‘Kick in the teeth’: Pay award is far below inflation rate
Voting by Unite members in England and Wales began as the Royal College of Nursing announced almost half a million members will also take part in a separate strike ballot next month.
Both unions are recommending their members support industrial action, which could begin in October and throw the health service into crisis over the winter.
Unite general secretary Sharon Graham said that a typical 4 per cent pay offer for NHS professionals including scientists, health visitors and speech therapists amounted to a “massive national pay cut” at a time when inflation is forecast to top 13 pour cent.
“After everything they have been through with the Covid pandemic and the service this workforce gives this country, day in day out, this is a kick in the teeth from the government and an insult to staff and patients alike,” said Ms Graham.
“This ballot is a chance for our members to have their say, and whatever they decide, they will have the full backing of their union, Unite.”
Unite said that, with no additional cash being made available by government to fund the increase, staff pay was effectively being pitted against patient care in a battle for scarce resources.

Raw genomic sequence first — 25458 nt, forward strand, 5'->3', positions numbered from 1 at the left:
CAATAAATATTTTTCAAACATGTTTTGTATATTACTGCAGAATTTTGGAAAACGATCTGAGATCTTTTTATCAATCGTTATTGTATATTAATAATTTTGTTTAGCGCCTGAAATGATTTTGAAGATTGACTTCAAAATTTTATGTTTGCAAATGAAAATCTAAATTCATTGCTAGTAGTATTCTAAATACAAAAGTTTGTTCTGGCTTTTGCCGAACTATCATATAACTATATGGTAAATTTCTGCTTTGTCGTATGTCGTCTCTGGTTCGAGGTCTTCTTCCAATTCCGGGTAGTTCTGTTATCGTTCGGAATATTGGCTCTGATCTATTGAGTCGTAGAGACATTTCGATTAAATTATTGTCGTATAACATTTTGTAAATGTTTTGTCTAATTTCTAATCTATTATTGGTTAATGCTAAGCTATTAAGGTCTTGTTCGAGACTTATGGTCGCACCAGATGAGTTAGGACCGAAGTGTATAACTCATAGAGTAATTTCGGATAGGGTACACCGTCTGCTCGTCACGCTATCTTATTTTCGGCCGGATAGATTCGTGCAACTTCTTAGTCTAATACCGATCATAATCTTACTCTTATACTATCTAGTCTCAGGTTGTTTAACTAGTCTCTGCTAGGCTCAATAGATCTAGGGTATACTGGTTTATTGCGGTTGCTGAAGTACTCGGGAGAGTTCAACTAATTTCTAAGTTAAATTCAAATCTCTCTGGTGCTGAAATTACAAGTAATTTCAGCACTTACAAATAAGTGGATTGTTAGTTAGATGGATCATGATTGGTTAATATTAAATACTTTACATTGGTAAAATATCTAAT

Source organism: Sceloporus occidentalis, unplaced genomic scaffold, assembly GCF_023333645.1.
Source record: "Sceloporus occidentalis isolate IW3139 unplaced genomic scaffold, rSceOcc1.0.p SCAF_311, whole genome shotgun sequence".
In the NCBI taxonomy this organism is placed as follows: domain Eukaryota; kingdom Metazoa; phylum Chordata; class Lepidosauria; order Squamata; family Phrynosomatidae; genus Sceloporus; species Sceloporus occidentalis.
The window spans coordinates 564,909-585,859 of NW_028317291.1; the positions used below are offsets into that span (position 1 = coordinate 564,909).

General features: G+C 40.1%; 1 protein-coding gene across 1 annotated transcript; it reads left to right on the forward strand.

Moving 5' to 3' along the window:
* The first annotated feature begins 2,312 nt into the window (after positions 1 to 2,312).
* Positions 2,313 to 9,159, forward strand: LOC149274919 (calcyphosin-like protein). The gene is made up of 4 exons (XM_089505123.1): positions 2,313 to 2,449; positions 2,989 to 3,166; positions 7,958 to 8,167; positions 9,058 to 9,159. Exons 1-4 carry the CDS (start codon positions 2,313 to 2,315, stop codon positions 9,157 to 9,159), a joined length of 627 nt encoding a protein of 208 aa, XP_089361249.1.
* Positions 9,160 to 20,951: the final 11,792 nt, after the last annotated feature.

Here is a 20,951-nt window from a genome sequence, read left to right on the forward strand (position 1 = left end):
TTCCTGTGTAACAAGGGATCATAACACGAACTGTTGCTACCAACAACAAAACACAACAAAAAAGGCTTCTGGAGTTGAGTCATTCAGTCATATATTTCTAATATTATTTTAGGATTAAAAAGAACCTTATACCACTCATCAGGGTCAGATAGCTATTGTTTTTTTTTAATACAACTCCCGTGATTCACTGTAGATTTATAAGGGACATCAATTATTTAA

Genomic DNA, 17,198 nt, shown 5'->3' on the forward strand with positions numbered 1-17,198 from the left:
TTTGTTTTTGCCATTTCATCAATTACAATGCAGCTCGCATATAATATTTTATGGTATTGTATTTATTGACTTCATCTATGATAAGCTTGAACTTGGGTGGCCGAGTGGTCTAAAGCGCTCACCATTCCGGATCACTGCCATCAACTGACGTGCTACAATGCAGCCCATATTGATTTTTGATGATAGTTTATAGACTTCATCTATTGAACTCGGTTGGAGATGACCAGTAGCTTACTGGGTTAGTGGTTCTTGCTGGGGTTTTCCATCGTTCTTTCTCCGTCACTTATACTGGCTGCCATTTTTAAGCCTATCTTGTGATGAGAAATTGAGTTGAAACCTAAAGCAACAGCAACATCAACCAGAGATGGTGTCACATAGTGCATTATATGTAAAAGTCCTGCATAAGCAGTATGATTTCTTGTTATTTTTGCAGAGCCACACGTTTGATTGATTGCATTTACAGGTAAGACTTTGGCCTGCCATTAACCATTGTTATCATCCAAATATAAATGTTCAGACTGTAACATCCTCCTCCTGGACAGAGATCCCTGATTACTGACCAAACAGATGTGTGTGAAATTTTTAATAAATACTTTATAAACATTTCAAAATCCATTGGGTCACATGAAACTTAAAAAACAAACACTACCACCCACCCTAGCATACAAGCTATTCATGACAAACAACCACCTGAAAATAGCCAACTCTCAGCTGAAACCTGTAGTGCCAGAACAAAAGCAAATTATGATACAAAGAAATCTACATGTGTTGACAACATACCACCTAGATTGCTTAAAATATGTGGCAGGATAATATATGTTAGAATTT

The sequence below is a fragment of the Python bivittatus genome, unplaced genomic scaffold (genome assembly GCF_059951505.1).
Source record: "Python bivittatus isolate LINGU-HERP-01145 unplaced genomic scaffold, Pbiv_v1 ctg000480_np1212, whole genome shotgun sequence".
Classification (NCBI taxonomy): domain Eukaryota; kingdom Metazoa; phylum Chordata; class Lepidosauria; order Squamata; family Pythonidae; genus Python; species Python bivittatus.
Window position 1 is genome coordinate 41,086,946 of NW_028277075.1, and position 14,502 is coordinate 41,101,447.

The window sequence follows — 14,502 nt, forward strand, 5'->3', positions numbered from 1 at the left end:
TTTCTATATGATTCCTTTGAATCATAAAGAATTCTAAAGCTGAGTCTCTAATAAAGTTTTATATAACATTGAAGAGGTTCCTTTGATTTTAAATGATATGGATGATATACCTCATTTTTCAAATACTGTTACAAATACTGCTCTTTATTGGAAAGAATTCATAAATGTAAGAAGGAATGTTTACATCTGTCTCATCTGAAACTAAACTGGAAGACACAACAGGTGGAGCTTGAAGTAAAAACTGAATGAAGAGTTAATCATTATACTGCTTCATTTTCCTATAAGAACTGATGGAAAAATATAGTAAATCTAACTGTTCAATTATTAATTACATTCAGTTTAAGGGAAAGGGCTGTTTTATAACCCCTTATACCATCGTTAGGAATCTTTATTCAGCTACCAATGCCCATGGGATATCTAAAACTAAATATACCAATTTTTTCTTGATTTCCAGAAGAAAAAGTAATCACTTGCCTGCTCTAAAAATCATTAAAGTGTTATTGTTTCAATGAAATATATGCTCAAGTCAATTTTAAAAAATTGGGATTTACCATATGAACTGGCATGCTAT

Unite’s national officer for the NHS, Colenzo Jarrett-Thorpe, mentionné: “For the government to demand that even this insulting pay offer is funded through existing NHS money is an appalling, irresponsible move.
“The health service is already at breaking point and needs urgent investment to stave off collapse but we also need to reward staff properly.
“There are already 40,000 vacancies across the NHS. This dreadful pay offer will only make it far harder to recruit and retain staff.”
The Unite ballot closes in England on 11 September and in Wales on 15 septembre.
The RCN postal ballot will run for four weeks from 15 septembre.
If nurses approve a proposal for total withdrawal of labour, it will be the first ever strike by RCN members in England or Wales.
The college went on strike for the first time in its history in Northern Ireland in 2019.
The RCN also announced it has increased its industrial action strike fund to £50m, up from £35m, to provide financial support towards lost earnings during grèves.
The RCN has called for a pay rise for nursing staff of 5 per cent above RPI inflation, which is currently 11.8 pour cent.
The union denounced last month’s pay award as a “national disgrace” after calculating it would leave an experienced nurse more than £1,000 a year worse-off in real terms after inflation is taken into account.
RCN officials said industrial strike action was a last resort, but the current NHS staffing crisis was causing “unacceptable risk” to patients and staff.
A formal pay announcement is still awaited in Northern Ireland, while in Scotland the college has urged its members to reject a 5 per cent offer from the Scottish government.
Pat Cullen, RCN general secretary, mentionné: “Nursing staff will stop at nothing to protect their patients.
“Staff shortages are putting patient safety at risk and the Government’s failure to listen has left us with no choice but to advocate for strike action.
“A lifetime of service must never mean a lifetime of poverty. Ministers’ refusal to recognise the skill and responsibility of the job is pushing people out of the profession.
“The next prime minister must change course urgently.”